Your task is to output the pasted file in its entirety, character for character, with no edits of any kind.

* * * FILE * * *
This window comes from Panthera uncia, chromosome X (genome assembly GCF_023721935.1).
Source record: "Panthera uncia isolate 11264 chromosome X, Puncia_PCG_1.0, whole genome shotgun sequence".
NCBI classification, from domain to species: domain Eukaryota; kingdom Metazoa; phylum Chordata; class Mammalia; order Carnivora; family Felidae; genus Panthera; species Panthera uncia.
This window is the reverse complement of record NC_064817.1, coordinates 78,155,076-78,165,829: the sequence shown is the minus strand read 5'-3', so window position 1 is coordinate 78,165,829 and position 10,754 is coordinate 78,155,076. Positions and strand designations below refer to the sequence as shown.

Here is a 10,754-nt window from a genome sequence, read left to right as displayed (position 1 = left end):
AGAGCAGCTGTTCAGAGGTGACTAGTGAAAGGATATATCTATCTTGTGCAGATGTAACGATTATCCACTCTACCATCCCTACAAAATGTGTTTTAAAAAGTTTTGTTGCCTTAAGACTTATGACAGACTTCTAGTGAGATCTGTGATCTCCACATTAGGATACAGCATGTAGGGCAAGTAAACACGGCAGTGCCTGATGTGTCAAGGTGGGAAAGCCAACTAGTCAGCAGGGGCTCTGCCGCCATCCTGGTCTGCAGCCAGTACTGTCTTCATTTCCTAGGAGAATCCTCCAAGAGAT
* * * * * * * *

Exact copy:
This window comes from Panthera uncia, chromosome X (genome assembly GCF_023721935.1).
Source record: "Panthera uncia isolate 11264 chromosome X, Puncia_PCG_1.0, whole genome shotgun sequence".
NCBI classification, from domain to species: domain Eukaryota; kingdom Metazoa; phylum Chordata; class Mammalia; order Carnivora; family Felidae; genus Panthera; species Panthera uncia.
This window is the reverse complement of record NC_064817.1, coordinates 78,155,076-78,165,829: the sequence shown is the minus strand read 5'-3', so window position 1 is coordinate 78,165,829 and position 10,754 is coordinate 78,155,076. Positions and strand designations below refer to the sequence as shown.

Here is a 10,754-nt window from a genome sequence, read left to right as displayed (position 1 = left end):
AGAGCAGCTGTTCAGAGGTGACTAGTGAAAGGATATATCTATCTTGTGCAGATGTAACGATTATCCACTCTACCATCCCTACAAAATGTGTTTTAAAAAGTTTTGTTGCCTTAAGACTTATGACAGACTTCTAGTGAGATCTGTGATCTCCACATTAGGATACAGCATGTAGGGCAAGTAAACACGGCAGTGCCTGATGTGTCAAGGTGGGAAAGCCAACTAGTCAGCAGGGGCTCTGCCGCCATCCTGGTCTGCAGCCAGTACTGTCTTCATTTCCTAGGAGAATCCTCCAAGAGAT